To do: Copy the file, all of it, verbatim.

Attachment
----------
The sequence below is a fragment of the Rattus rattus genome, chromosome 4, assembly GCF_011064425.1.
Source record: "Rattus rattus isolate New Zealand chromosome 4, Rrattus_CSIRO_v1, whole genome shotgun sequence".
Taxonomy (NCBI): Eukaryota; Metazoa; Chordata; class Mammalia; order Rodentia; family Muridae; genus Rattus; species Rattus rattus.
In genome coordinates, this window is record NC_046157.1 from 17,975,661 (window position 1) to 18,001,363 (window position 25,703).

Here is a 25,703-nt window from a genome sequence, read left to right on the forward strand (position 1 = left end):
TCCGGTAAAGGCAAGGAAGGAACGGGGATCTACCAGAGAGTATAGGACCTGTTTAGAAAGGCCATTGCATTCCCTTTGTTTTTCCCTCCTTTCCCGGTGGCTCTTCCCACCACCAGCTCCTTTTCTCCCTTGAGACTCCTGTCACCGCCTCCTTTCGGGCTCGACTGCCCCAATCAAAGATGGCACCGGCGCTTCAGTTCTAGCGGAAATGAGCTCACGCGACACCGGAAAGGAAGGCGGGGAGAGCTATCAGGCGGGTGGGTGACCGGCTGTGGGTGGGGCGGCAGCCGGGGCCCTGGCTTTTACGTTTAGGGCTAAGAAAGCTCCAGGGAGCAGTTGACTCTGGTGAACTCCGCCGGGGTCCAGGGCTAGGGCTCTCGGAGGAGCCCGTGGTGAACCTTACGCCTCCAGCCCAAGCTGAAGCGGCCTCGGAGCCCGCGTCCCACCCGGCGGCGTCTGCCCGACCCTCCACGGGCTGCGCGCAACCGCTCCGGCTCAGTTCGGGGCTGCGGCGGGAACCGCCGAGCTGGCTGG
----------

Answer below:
The sequence below is a fragment of the Rattus rattus genome, chromosome 4, assembly GCF_011064425.1.
Source record: "Rattus rattus isolate New Zealand chromosome 4, Rrattus_CSIRO_v1, whole genome shotgun sequence".
Taxonomy (NCBI): Eukaryota; Metazoa; Chordata; class Mammalia; order Rodentia; family Muridae; genus Rattus; species Rattus rattus.
In genome coordinates, this window is record NC_046157.1 from 17,975,661 (window position 1) to 18,001,363 (window position 25,703).

Here is a 25,703-nt window from a genome sequence, read left to right on the forward strand (position 1 = left end):
TCCGGTAAAGGCAAGGAAGGAACGGGGATCTACCAGAGAGTATAGGACCTGTTTAGAAAGGCCATTGCATTCCCTTTGTTTTTCCCTCCTTTCCCGGTGGCTCTTCCCACCACCAGCTCCTTTTCTCCCTTGAGACTCCTGTCACCGCCTCCTTTCGGGCTCGACTGCCCCAATCAAAGATGGCACCGGCGCTTCAGTTCTAGCGGAAATGAGCTCACGCGACACCGGAAAGGAAGGCGGGGAGAGCTATCAGGCGGGTGGGTGACCGGCTGTGGGTGGGGCGGCAGCCGGGGCCCTGGCTTTTACGTTTAGGGCTAAGAAAGCTCCAGGGAGCAGTTGACTCTGGTGAACTCCGCCGGGGTCCAGGGCTAGGGCTCTCGGAGGAGCCCGTGGTGAACCTTACGCCTCCAGCCCAAGCTGAAGCGGCCTCGGAGCCCGCGTCCCACCCGGCGGCGTCTGCCCGACCCTCCACGGGCTGCGCGCAACCGCTCCGGCTCAGTTCGGGGCTGCGGCGGGAACCGCCGAGCTGGCTGG